The seven habits of bad bosses

Think of the worst supervisor or boss you ever had. Chances are someone comes immediately to mind. Why do you consider this person “the worst?” How did he or she act? How did this bad boss’s approach affect your attitude and work effort? Did this person influence you to do your best?

Now, think of a situation where you had the best boss ever. (For most people, it’s harder to identify a boss who shines, isn’t it?)Bad boss 1 What was this person like, and what did he or she do differently? How did this person affect you and your work effort?

Did you do a better job for the good boss or the bad boss? Most people say the good boss. Regrettably, it’s far more likely that the majority of your work life has been spent reporting to bad bosses. Bad bosses continue to dominate the landscape of business today. Despite the research on effective leadership, bad bosses are an epidemic killing off employee productivity, creativity and company profit potential.

Bad boss 2In big companies, poor bosses stand on every step of the corporate ladder. In smaller organizations, the owners or key executives are often the culprits. In fact, evidence suggests that there are many bad bosses out there, according to studies only 30% of employees are fully engaged today. In other words, 7 out of 10 employees aren’t motivated to do their best work.

Have you ever thought-what about those awful bosses who get good results? Yes, it does seem that some managers succeed who have pitiful leadership coaching skills. The success is most often short-lived. Lack of respect and poor relationships are weak fuel, leaving poor bosses with nothing to drive sustainable results. Employees’ who are sapped of their commitment and positive emotion don’t invest in their best on the job. In other words, bad bosses’ behavior does eventually catch up with them (or their organizations), but unfortunately for their victims, it doesn’t seem to happen fast enough.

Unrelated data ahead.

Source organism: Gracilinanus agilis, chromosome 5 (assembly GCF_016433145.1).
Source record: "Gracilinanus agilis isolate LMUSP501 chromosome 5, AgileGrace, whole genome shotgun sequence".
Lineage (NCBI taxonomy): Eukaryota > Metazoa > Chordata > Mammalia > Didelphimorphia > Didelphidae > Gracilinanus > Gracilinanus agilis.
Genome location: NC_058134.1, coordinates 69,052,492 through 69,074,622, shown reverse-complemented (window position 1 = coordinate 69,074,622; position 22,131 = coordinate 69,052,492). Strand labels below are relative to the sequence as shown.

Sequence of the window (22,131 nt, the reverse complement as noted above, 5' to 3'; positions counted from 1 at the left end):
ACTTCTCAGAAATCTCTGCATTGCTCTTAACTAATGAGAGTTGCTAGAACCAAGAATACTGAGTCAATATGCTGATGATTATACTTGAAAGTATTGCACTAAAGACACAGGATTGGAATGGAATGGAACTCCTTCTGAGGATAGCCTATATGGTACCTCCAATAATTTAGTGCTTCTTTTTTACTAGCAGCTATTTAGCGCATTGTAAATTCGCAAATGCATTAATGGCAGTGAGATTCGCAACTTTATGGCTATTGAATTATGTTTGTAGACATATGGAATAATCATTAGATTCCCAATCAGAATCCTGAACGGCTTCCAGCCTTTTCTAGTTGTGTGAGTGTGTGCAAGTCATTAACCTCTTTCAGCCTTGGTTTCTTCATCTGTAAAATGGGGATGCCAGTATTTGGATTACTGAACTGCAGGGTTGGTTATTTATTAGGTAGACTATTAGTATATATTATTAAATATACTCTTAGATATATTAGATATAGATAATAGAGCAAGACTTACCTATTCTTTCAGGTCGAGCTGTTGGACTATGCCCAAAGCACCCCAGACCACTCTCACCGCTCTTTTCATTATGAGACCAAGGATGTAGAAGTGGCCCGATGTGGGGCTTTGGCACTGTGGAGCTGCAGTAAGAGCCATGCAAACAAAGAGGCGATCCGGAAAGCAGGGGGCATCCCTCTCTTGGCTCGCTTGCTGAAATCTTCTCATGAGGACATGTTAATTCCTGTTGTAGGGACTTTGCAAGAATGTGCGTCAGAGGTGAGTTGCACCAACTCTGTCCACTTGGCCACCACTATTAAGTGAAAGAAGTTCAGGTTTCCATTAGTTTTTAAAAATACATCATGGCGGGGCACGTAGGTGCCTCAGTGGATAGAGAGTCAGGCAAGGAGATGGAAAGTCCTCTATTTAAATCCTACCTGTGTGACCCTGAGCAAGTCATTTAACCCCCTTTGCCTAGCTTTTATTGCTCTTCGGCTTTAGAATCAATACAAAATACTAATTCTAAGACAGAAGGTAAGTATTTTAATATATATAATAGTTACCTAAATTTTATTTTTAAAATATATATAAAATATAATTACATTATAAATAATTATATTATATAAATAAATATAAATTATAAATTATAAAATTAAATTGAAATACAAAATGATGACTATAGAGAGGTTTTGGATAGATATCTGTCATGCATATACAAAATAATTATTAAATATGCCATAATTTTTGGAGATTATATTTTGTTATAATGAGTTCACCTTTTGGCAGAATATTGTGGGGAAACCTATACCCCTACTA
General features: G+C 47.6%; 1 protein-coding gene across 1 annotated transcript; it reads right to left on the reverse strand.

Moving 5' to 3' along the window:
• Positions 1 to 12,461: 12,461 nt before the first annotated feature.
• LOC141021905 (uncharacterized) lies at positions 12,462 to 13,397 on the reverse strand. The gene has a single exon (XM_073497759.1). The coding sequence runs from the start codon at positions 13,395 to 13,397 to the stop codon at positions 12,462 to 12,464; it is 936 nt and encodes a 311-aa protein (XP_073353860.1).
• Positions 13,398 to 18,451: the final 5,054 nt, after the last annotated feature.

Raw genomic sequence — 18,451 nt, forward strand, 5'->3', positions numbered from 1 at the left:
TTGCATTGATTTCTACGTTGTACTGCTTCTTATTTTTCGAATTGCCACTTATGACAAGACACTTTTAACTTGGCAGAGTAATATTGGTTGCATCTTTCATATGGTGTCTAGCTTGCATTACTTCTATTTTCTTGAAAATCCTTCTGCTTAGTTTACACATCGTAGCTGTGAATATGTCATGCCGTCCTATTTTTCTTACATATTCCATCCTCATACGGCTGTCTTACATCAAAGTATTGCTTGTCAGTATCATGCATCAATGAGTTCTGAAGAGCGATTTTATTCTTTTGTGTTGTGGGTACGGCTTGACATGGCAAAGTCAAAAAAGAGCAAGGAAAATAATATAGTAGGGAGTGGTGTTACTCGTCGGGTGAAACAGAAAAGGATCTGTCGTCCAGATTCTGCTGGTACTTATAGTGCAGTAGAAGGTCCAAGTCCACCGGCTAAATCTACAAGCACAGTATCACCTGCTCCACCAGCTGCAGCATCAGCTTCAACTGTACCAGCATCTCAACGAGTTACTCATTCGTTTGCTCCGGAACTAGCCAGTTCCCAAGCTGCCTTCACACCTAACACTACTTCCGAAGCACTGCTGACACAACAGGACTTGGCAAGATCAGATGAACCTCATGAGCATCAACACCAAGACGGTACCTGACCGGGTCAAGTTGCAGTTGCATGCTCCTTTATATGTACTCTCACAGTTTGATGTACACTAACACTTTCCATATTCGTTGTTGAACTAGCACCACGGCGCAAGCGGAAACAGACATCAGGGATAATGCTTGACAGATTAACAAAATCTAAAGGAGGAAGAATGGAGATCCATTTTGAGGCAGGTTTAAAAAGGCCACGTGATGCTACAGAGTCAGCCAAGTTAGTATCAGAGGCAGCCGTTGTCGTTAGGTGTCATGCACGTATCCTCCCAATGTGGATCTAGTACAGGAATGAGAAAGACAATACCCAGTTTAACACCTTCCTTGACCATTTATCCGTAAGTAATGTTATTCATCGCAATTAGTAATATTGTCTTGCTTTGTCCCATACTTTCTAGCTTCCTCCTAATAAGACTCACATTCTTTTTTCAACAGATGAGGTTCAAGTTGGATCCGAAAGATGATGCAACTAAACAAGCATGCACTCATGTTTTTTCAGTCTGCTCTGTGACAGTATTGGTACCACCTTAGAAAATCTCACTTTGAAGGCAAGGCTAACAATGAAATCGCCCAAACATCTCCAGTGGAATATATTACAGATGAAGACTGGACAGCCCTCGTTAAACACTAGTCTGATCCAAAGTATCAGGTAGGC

So how do you know where your stand? First, here are seven habits of bad bosses to benchmark your effectiveness.
1.Poor communication skills
2.Bad judgment
3.Inability to lead teams
4.Problems in relationships
5.Poor conflict resolutions skills
6.Inability to manage themselves
7.Inability to learn from their mistakes

Second, look at your results. The number one reason employees say they quit is because of unhappiness with their boss. Employees with bad bosses are four times more likely to leave than employees who believe they have a good boss. Interviews in seven hundred bad boss 3companies of 2 million employees suggest that the productivity of employees depends on their relationship to their boss. The worst bosses contribute to poor morale and bad attitudes, which lead to poor productivity, indifferent customer service, lower sales, reduced quality, and poorer overall financial results. Bad bosses have employee turnover problems and often have to coerce or bribe employees to do things. Employees perform because they have to, not because they want to. They are like mercenary soldiers being paid to do the job. They aren’t the spirited patriots fighting to protect their homes.

It makes sense doesn’t it? Think of it; would you wake up in the morning and get all excited about giving it your all for a bad boss? What’s the matter with bad bosses, anyway? Haven’t they ever attended a management seminar or read a leadership book? Why do they act the way they do? For some, it’s the opportunity to flex their position power. Others are imitators-just mimicking what was done to them. And yet, others simply have poor people skills. Some are just lazy and don’t care. On average, according to leadership derailment studies 50 percent of managers fail in their positions. Don’t be one of them.

Source:, March 2014
By: Rick Conlow
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